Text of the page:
Magazine takes soft-sell approach

Leave it to some Canadians to come up with a magazine for the overchurched, out-churched and unchurched under-40 set.

It’s called “Geez,” an exasperated exclamation derived from Jesus’ name that some Christians consider to be blasphemous.

The Canadians running “Geez” see it as a way to enter the realm of religion “more like Saturday evening over beers than Sunday morning with its strictures,” says an editor’s note upfront.

Aiden Enns*, 47, its Mennonite publisher, calls it being post-Christian.

“Christianity is often equated so closely with the institutional churches but the institutions can squelch a rebellious — or prophetic — spirit found in the Gospels,” he muses. “Perhaps we need to get beyond institutional Christianity in our day to be Christian.”

Magazines such as the Dallas-based Wittenburg Door — a Christian satire publication — and the Brooklyn-based “Heeb,” which is geared toward young, urban Jewish intellectuals, also market to the plugged-in and preached-out types.

You will have to search to find God in “Geez.” Paging through the spring issue, I found articles about connecting with people in a laundromat; fasting from processed foods; going a month without using plastic products; spending a year on an island in Chile’s Patagonia region; living in a Cape Breton cabin without electricity, running water or indoor plumbing; replacing e-mail with snail mail; and living on $5,000 a year. Other than a C.S. Lewis quote here and a piece on “Reconciling Romans 7 and my Christian carbon footprint,” it’s not exactly dripping with Bible verses.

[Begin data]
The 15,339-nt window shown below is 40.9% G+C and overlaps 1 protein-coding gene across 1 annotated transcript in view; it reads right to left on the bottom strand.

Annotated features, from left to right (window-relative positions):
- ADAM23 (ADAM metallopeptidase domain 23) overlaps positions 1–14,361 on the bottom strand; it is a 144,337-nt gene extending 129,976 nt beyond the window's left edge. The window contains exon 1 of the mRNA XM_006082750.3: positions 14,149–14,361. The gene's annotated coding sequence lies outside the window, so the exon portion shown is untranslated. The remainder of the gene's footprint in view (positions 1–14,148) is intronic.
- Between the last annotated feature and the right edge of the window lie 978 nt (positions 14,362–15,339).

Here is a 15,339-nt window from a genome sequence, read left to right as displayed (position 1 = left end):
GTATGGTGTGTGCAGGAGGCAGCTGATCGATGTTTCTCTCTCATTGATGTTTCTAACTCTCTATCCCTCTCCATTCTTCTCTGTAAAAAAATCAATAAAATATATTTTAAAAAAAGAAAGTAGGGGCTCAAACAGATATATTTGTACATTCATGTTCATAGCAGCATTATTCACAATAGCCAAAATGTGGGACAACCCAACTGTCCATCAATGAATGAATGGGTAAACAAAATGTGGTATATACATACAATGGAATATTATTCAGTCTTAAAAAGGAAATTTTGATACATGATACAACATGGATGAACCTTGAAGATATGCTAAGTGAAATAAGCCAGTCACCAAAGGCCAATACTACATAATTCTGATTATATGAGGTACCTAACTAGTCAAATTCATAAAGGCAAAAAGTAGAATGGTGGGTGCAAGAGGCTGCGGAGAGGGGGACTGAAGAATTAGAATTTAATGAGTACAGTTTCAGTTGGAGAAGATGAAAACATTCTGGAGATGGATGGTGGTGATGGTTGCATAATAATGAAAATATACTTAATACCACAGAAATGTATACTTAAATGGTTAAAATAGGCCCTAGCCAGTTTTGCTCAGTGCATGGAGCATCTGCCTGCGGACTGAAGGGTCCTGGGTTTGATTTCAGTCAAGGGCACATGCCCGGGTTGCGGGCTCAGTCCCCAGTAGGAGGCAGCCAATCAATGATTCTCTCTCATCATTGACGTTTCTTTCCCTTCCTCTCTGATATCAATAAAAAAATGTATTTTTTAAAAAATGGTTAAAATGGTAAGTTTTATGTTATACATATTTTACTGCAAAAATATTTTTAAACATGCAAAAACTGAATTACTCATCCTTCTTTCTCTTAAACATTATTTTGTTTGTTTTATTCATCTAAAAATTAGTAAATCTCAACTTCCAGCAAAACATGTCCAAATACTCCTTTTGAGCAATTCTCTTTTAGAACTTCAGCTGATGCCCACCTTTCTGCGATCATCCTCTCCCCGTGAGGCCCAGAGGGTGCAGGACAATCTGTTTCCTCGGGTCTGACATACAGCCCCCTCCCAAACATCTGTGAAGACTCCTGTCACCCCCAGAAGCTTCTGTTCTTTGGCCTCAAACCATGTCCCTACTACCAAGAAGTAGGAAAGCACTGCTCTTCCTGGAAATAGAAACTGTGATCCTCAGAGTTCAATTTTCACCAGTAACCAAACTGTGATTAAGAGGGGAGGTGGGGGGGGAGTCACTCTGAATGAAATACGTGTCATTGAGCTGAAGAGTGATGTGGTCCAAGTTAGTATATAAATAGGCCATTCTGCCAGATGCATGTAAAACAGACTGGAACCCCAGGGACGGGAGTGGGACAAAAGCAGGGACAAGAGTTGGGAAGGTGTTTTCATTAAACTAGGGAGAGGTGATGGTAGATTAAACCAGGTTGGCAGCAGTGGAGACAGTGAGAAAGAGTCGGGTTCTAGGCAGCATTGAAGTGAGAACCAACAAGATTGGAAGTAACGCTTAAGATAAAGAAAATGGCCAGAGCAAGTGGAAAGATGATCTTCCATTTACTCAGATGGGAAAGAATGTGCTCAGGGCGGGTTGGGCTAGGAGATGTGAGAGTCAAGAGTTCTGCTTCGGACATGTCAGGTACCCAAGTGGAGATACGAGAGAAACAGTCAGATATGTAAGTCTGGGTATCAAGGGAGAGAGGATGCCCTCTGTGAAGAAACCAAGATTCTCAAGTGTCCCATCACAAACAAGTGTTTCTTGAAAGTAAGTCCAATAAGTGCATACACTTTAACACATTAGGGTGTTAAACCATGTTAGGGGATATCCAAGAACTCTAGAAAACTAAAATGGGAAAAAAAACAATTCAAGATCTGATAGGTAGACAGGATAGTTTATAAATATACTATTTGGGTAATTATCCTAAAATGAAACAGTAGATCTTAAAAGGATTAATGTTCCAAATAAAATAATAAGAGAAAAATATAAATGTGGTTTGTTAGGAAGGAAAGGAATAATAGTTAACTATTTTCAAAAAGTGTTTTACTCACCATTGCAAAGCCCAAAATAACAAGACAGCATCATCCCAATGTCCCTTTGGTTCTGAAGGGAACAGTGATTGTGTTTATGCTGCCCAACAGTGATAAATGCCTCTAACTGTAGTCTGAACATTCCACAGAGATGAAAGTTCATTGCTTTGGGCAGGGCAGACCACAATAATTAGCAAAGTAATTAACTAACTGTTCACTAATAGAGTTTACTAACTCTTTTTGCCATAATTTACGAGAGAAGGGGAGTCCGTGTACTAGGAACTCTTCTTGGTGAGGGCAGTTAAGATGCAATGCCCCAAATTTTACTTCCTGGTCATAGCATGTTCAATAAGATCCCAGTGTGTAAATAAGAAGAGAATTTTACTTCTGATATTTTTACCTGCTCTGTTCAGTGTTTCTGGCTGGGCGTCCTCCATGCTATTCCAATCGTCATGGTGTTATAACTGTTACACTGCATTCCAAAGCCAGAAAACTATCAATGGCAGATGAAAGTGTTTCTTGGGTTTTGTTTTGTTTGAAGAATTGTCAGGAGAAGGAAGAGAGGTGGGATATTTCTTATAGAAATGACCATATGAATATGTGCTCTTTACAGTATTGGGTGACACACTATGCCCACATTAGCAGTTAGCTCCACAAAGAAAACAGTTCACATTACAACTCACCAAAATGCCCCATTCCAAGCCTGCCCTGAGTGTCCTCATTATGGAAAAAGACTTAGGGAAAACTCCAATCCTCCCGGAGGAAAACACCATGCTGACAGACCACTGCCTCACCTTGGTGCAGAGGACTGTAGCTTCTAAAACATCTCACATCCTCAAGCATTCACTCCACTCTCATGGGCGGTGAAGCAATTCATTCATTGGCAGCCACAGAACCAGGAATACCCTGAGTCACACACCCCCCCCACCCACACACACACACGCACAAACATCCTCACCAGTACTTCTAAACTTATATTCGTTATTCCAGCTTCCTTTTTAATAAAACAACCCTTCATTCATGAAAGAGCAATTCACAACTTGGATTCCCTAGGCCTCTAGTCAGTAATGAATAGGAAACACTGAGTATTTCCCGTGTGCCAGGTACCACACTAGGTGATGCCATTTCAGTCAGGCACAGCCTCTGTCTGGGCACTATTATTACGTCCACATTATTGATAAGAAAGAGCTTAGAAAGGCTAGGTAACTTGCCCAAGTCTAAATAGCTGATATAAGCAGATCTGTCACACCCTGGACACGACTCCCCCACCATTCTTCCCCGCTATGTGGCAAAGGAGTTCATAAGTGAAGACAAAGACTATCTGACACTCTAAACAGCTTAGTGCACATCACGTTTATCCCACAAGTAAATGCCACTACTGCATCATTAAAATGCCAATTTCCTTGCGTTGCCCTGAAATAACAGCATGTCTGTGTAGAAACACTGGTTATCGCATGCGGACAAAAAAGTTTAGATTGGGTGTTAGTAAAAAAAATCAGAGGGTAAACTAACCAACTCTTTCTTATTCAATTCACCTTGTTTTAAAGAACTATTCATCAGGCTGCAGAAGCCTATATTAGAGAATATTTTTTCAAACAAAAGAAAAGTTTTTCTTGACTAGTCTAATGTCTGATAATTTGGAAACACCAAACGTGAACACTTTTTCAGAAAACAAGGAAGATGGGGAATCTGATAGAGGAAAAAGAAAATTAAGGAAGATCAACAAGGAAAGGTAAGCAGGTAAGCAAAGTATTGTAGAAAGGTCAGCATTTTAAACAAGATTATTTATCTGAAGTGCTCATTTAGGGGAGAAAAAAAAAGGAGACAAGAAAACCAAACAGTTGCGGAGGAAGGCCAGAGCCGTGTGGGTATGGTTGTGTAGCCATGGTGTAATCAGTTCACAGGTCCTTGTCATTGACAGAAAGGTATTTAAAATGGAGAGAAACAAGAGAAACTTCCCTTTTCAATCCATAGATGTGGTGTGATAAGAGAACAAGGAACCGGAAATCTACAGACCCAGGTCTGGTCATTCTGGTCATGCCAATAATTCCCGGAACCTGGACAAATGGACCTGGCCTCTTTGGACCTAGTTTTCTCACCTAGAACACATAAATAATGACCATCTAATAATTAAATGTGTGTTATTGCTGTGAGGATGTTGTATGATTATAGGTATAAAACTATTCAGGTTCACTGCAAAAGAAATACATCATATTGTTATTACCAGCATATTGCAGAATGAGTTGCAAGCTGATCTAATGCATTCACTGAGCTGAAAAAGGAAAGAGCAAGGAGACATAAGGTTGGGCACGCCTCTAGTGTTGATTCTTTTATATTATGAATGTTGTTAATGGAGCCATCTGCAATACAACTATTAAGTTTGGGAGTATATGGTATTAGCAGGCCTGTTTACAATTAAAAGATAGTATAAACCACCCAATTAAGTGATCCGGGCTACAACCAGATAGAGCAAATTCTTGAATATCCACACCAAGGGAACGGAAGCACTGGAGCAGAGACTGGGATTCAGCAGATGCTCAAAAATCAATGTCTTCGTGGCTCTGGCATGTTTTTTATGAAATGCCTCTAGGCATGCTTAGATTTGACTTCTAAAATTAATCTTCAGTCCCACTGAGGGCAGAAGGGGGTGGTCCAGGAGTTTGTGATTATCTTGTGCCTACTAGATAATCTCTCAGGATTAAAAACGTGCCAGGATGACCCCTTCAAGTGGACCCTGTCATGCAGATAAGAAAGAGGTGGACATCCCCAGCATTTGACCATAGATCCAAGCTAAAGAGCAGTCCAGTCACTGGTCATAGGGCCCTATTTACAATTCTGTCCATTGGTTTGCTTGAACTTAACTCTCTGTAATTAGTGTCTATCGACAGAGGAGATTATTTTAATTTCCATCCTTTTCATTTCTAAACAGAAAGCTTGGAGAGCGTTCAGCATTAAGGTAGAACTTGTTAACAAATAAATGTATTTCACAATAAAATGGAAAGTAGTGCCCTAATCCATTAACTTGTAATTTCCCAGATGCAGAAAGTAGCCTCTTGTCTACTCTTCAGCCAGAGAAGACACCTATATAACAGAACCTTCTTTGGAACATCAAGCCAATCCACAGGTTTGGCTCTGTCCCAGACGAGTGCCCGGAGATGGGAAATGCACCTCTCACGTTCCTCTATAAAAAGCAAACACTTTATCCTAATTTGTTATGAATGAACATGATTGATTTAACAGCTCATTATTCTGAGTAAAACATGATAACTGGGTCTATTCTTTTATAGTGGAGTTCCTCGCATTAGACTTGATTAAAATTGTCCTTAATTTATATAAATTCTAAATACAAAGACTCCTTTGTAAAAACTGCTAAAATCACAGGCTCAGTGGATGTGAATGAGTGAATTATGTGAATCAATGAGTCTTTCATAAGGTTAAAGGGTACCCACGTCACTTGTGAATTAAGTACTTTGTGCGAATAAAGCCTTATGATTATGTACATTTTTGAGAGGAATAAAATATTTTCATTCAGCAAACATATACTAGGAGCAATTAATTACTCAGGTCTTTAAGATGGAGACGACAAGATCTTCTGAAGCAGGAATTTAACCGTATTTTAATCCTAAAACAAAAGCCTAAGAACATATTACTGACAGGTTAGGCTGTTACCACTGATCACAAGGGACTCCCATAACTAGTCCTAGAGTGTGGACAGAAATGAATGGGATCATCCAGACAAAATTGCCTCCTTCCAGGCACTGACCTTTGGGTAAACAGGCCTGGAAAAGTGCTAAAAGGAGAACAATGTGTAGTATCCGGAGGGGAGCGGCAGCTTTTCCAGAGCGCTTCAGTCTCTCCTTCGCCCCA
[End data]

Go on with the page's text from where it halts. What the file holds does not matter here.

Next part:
“We live among the vestiges of a Christian conscience, so you don’t have to be explicit on every page to evoke Christian thought,” Aiden tells me. “To mention Jesus on every page is to become like every other Christian magazine, and there are enough of those around.”

His readers prefer “an implied spirituality,” he adds. “It ends up being Christian but it’s very soft sell because Christianity is a very hard-sell religion.”

Yes, dying to self and taking up one’s cross does come across that way.

Canada is blue-state country and much closer to the irreligiosity of Europe than are we in the lower 48. “Geez” reflects this in its annoying habit of referring to spouses as “partners” rather than “husbands” or “wives,” which I can almost guarantee is not the custom in Winnipeg, the prairie capital where the magazine is based.

Founded in December 2005, with 1,500 paid subscribers, “Geez” is groping for the real and the incarnate in the hope that this reflects God. The publisher rides his bike to work, even during cruel Manitoba winters, and trashes the contemporary lovefest with anything “green.”

“They are not really opting out of a consumer society,” he says. “If North America has become the gigantic, economic military monster, you opt out by going small, communal and interdependent; being closer to the Earth, growing your own food, pedaling your way to work.”

Why, I ask, in an era when everything’s online, are you producing a 96-page publication on recycled paper?

“We have a bias toward the real-world things you can hold in your hand without being plugged into a wall,” he said. “Those material objects can anchor us in this world. That is a spiritual sensation.”

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